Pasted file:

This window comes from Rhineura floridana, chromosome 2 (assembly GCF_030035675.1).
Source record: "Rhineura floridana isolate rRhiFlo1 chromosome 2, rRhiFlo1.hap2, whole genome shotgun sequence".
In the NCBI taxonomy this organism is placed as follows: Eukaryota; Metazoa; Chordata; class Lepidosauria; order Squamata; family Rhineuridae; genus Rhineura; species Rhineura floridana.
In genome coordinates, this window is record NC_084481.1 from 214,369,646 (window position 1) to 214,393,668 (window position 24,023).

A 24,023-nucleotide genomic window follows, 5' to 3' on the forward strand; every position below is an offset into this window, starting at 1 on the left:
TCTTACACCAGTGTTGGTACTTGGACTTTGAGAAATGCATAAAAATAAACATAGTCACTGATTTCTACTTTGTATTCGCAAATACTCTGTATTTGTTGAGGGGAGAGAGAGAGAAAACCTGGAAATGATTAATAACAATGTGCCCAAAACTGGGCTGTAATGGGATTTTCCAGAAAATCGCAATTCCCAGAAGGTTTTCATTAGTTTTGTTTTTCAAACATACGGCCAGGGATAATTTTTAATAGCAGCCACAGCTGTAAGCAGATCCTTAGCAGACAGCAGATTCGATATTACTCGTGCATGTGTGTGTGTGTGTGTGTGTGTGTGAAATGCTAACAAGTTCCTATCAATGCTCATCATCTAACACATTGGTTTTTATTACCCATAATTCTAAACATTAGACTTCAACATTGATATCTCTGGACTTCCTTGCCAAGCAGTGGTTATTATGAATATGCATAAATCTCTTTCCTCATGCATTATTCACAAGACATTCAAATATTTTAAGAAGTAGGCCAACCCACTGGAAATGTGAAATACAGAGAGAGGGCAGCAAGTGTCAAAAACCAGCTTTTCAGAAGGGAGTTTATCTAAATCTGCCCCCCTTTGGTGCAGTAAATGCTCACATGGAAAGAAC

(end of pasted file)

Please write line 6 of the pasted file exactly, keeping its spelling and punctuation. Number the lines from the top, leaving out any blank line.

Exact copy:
TCTTACACCAGTGTTGGTACTTGGACTTTGAGAAATGCATAAAAATAAACATAGTCACTGATTTCTACTTTGTATTCGCAAATACTCTGTATTTGTTGAGGGGAGAGAGAGAGAAAACCTGGAAATGATTAATAACAATGTGCCCAAAACTGGGCTGTAATGGGATTTTCCAGAAAATCGCAATTCCCAGAAGGTTTTCATTAGTTTTGTTTTTCAAACATACGGCCAGGGATAATTTTTAATAGCAGCCACAGCTGTAAGCAGATCCTTAGCAGACAGCAGATTCGATATTACTCGTGCATGTGTGTGTGTGTGTGTGTGTGTGTGAAATGCTAACAAGTTCCTATCAATGCTCATCATCTAACACATTGGTTTTTATTACCCATAATTCTAAACATTAGACTTCAACATTGATATCTCTGGACTTCCTTGCCAAGCAGTGGTTATTATGAATATGCATAAATCTCTTTCCTCATGCATTATTCACAAGACATTCAAATATTTTAAGAAGTAGGCCAACCCACTGGAAATGTGAAATACAGAGAGAGGGCAGCAAGTGTCAAAAACCAGCTTTTCAGAAGGGAGTTTATCTAAATCTGCCCCCCTTTGGTGCAGTAAATGCTCACATGGAAAGAAC